TOKYO -- A Japanese credit rating agency on Monday lowered the rating outlook for the country's government bonds from stable to negative in reaction to the postponement of a planned consumption tax increase.
"Uncertainty about the country's fiscal consolidation has increased with no indication of when growth potential will be boosted," Rating and Investment Information said in a statement. This is the first outlook downgrade by a ratings agency since Prime Minister Shinzo Abe announced Wednesday that he will again put off raising the sales tax rate from 8% to 10%.
R&I kept its second-highest AA-plus rating for Japanese government bonds, but warned that "unless reliable and viable measures for fiscal consolidation are presented and implemented, a rating downgrade will be unavoidable."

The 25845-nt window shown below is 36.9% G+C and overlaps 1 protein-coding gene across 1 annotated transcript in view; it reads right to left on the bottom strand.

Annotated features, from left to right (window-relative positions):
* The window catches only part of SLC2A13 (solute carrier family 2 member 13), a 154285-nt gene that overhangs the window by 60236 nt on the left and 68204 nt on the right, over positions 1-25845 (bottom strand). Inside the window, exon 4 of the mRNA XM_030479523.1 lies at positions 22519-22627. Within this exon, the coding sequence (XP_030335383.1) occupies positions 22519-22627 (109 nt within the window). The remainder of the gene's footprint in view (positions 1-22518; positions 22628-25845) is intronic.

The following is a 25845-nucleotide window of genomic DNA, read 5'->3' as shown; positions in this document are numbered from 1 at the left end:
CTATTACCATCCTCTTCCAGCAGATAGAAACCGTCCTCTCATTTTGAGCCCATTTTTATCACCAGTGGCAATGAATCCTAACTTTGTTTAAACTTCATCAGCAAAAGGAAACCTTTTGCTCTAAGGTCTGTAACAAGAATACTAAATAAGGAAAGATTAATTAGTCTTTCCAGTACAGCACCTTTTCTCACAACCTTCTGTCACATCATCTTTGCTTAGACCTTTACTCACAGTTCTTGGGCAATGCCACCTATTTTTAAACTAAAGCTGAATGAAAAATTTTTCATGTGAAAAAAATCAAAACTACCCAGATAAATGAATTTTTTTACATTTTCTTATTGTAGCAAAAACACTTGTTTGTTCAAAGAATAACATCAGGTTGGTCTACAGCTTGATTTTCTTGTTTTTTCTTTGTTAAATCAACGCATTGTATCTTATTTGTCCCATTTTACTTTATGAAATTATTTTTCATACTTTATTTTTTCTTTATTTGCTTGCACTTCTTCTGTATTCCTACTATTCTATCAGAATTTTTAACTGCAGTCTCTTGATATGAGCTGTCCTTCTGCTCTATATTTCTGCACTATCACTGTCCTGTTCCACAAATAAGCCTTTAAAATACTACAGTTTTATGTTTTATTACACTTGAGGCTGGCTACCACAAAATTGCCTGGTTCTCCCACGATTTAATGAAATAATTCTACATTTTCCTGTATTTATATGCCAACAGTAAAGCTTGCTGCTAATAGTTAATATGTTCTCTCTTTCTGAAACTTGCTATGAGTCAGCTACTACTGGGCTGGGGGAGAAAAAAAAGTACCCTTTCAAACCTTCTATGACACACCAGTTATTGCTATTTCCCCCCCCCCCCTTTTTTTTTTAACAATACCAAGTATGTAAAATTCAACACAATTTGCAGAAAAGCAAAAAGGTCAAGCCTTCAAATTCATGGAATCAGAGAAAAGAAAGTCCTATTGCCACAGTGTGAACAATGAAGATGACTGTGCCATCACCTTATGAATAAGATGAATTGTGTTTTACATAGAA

The ratings agency criticized the lack of results seen from Abe's growth strategies. It also said that pushing back the hike made the government's goal of achieving a primary surplus by fiscal 2020 "more difficult and uncertain."
Abe plans to unveil new economic policies in the fall. But fiscal stimulus without an improvement in Japan's potential growth rate would only lead to a greater burden, the agency said.
While R&I downgraded its outlook, it still rates JGBs higher than many other ratings agencies. Moody's Investors Service and S&P Global both give the debt their fifth-highest rating, while Fitch Ratings places it at the sixth-highest.
Moody's called the tax hike delay "credit negative," while S&P Global said the move had no impact on ratings.